Many little centres

Urban planning
Modern metropolises are too big to have just one centre. In the ideal city, functions are shared by regions and districts. and they are varied – right down to the level of residential estates. Such a city has a better standard of living for its residents along with reduced transport costs and emissions

How much time we spend travelling has a direct impact on the quality of our lives. Most people around the world travel about 70 minutes per day, mainly to and from work. Other reasons could include for entertainment purposes, visiting the doctor, study or doing the shopping. But a well-designed city shortens these journeys.

Different districts will naturally vary in character to each other. Sometimes they are dominated by offices or residential estates. However, each should have whatever residents require on an everyday basis. They need shopping centres and services, greenery and areas for recreation, educational institutions, medical facilities and cultural centres. What we need to do every day, we should be able to do just a few steps from our homes or our work. “The days are over when you would go have to the city centre for a coffee or to the cinema. These kinds of services should be available in every district,” declared Marlena Happach, an urban planner and director of architecture and spatial planning for the city of Warsaw, in answer to a question posed by a Eurobuild reader about the development of a polycentric Warsaw at the most recent MIPIM fair in Cannes.

She also stressed the role of the developer in creating such a city: “Developers are starting to think more in a large city-forming way about the design and arrangement of the space around their buildings. A better Warsaw is now being built due to the city’s policies and plans, as well as through increased awareness and working with developers,” pointed out Marlena Happach.

The basis of the ideal

What does the development of a polycentric city actually mean in practice? Occasionally, a unique opportunity arises to create the ideal district in a city and the first stage of such projects is entrusted to urban planners and architects. One example is Nowe Żerniki in Wrocław, where the city, in partnership with the Lower-Silesian Chamber of Architects and the Wrocław office of SARP, drew up the plans for a model residential estate. This included schools, kindergartens and housing for the elderly. Churches and cultural centres were planned for the 40 ha site owned by the city. There was even space for a park and green areas. Private developers are to be responsible for gradually developing the individual plots.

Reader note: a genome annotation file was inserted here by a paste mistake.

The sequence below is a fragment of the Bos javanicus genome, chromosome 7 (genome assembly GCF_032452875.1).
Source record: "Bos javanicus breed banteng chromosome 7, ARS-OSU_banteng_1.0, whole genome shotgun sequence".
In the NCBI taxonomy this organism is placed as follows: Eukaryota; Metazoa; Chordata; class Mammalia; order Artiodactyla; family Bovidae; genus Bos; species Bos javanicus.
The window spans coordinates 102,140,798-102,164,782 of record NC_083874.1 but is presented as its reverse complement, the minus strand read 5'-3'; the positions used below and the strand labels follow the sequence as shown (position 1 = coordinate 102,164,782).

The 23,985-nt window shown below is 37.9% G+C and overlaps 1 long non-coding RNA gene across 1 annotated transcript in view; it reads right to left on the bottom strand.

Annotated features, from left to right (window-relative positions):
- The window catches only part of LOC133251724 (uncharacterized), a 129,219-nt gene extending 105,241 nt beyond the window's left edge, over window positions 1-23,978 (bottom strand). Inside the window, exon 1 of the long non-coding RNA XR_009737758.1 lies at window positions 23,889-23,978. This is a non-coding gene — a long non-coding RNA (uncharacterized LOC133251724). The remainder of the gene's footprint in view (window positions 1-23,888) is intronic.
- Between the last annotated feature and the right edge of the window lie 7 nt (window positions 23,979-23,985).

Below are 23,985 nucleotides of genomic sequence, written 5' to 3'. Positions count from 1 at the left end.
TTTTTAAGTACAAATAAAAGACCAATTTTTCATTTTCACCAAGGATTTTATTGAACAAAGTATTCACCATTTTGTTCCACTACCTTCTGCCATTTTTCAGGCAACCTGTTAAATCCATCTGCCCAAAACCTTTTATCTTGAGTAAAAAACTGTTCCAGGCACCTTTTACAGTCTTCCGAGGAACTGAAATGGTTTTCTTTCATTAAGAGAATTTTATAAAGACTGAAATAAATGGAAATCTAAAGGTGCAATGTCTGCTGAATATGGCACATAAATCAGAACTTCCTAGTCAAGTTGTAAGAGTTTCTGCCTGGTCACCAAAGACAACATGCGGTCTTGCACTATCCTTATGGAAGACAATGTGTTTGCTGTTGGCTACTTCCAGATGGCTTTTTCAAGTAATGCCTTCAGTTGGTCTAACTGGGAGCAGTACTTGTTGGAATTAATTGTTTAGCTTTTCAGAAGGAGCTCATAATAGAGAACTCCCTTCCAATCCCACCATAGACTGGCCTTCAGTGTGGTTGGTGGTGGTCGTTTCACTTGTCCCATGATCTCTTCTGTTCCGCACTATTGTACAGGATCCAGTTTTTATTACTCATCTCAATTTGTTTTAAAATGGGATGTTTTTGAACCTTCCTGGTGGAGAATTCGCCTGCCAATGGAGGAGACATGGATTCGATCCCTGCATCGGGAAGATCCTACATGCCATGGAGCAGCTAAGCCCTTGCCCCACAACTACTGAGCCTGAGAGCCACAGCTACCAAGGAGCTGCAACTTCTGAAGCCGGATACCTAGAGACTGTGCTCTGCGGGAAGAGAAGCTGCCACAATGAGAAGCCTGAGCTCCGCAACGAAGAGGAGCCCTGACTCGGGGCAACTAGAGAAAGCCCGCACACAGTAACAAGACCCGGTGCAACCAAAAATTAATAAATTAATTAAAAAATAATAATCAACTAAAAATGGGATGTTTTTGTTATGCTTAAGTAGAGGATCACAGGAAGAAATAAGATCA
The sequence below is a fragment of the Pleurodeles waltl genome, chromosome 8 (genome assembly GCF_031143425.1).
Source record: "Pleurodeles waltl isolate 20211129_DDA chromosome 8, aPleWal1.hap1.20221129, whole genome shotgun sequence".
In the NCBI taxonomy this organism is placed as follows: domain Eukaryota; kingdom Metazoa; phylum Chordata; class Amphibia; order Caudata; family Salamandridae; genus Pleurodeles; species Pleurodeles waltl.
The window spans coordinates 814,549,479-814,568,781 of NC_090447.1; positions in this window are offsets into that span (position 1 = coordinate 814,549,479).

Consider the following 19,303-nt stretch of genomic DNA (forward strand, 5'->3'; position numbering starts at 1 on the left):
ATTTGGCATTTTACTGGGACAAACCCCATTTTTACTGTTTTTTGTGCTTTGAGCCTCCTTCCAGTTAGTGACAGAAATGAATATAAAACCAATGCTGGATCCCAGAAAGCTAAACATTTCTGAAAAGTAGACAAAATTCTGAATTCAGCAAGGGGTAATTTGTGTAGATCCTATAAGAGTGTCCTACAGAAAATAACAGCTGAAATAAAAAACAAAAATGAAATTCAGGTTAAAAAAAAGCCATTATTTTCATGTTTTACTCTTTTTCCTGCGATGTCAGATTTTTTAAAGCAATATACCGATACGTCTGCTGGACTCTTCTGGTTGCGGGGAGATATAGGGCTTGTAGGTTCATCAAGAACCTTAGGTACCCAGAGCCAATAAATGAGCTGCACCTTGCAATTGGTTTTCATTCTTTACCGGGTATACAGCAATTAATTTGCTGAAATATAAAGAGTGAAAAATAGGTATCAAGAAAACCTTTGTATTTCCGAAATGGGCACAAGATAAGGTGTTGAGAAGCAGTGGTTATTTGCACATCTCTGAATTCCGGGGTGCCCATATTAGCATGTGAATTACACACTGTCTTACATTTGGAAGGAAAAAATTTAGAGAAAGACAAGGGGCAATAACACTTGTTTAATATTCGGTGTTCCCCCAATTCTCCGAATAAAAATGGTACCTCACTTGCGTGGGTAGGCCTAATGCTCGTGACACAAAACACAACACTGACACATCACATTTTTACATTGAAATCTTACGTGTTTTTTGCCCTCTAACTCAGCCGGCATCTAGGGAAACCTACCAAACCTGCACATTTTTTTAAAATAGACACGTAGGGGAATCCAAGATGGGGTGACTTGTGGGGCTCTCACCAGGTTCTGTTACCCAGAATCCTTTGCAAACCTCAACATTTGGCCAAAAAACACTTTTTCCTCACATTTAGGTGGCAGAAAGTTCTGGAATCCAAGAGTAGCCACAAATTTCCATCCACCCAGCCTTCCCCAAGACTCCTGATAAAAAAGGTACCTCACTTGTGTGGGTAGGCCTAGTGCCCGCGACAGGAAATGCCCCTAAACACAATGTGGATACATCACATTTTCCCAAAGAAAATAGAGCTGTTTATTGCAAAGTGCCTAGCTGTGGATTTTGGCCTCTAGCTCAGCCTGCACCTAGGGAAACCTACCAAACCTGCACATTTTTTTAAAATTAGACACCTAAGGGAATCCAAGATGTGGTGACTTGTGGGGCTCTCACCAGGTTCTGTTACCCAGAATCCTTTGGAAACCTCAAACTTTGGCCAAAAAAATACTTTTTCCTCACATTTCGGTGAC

Nowe Miasto in Kraków is another new urbanisation project on a gigantic scale. The estate, in the city’s Płaszów-Rybitwy district, is to be built as a city within a city. The intriguing thing about it, though, is not only the scale of the venture – on an area of over 650 ha – but also that high-rise buildings of 90–150m are to be built in the centre of the development. “The concept and the design were prepared by the spatial planning department of the city of Kraków,” reveals Jerzy Muzyk, the deputy mayor of Kraków responsible for sustainable development. “The urban design plan covers an area of 677 ha and has been drawn up in line with sustainable development principles. It precisely sets out which functions are possible and maintains an optimal balance between development sites and green areas,” he explains.

According to the city’s authorities, a mixed-use residential and service centre is to be built along the main east-west axis and along its edges, as well as public, cultural and sporting buildings. The plans also include a 50 ha park, green areas between the buildings and public squares. “Once the final version of the plan has been accepted by the city council it will be written into the city’s by-laws. enabling work to begin on a range of both public and private developments,” says Jerzy Muzyk. According to the schedule for drawing up the spatial plan, it should be completed by Q3 this year.

Districts with corrections

Whenever sites and functions are neglected in an urban environment, there is always scope for improvements to the fabric of the city. A single development on its own can be even be enough to rejuvenate entire districts and create new local centres. These can include city projects, such as the planned Sinfonia Warszawa building in Warsaw’s Praga-Południe district, or retail projects, such as large shopping centres and retail parks.